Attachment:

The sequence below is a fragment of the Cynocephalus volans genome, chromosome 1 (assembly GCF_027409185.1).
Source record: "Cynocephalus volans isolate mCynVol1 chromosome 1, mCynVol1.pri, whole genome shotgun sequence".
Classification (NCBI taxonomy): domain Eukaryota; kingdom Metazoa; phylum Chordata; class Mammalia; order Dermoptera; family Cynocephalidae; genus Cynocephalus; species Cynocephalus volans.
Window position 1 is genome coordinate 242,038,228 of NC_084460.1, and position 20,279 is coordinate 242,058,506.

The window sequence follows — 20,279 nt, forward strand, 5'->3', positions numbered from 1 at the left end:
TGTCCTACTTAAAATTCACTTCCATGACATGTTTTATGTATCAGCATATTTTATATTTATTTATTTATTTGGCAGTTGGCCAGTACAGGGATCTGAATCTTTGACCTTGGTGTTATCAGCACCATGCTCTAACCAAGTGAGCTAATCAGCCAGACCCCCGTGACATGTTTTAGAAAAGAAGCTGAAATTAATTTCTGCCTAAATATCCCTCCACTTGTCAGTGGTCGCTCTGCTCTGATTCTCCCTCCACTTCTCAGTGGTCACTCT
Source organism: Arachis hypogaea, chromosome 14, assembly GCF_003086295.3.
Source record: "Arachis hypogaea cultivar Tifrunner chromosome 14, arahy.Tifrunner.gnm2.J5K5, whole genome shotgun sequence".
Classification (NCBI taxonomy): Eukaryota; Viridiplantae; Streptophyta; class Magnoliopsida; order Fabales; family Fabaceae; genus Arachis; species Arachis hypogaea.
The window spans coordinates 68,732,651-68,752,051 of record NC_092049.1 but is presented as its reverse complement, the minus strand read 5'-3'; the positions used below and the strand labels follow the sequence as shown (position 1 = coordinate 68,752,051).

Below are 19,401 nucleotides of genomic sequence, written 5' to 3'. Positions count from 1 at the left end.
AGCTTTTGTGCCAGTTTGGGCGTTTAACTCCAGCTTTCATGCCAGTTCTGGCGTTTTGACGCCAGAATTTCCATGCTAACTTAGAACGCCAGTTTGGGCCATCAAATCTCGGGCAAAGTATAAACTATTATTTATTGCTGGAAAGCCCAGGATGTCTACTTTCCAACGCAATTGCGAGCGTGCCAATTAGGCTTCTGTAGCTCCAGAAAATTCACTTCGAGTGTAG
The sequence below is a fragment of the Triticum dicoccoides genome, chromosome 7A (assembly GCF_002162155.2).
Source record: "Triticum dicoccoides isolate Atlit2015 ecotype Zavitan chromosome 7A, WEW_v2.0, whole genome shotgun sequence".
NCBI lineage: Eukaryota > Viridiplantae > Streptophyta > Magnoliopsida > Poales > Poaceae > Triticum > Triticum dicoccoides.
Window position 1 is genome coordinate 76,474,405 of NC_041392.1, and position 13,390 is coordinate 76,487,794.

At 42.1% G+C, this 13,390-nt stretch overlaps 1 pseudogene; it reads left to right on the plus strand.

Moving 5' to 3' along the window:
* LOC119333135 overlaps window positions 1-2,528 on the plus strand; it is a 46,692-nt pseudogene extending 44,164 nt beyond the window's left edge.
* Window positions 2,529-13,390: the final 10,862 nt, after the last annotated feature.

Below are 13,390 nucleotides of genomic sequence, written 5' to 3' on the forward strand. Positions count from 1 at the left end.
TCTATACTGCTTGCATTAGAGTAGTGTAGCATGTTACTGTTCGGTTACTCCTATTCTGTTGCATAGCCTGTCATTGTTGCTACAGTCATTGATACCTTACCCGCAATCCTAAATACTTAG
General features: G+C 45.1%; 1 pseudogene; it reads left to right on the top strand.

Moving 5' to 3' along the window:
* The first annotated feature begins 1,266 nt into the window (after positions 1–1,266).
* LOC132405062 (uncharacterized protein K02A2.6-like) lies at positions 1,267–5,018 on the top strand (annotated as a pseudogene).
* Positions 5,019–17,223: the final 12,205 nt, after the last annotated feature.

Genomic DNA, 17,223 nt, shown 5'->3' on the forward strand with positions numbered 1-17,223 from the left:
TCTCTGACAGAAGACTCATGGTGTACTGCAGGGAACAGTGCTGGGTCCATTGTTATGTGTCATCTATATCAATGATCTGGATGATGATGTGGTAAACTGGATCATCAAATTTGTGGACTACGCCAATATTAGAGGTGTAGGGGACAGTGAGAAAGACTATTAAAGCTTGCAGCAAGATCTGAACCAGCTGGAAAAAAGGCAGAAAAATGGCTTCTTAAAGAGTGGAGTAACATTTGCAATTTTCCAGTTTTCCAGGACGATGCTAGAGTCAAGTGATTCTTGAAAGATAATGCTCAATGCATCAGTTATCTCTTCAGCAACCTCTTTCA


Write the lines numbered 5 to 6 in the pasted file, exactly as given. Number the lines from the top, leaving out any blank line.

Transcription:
The window sequence follows — 20,279 nt, forward strand, 5'->3', positions numbered from 1 at the left end:
TGTCCTACTTAAAATTCACTTCCATGACATGTTTTATGTATCAGCATATTTTATATTTATTTATTTATTTGGCAGTTGGCCAGTACAGGGATCTGAATCTTTGACCTTGGTGTTATCAGCACCATGCTCTAACCAAGTGAGCTAATCAGCCAGACCCCCGTGACATGTTTTAGAAAAGAAGCTGAAATTAATTTCTGCCTAAATATCCCTCCACTTGTCAGTGGTCGCTCTGCTCTGATTCTCCCTCCACTTCTCAGTGGTCACTCT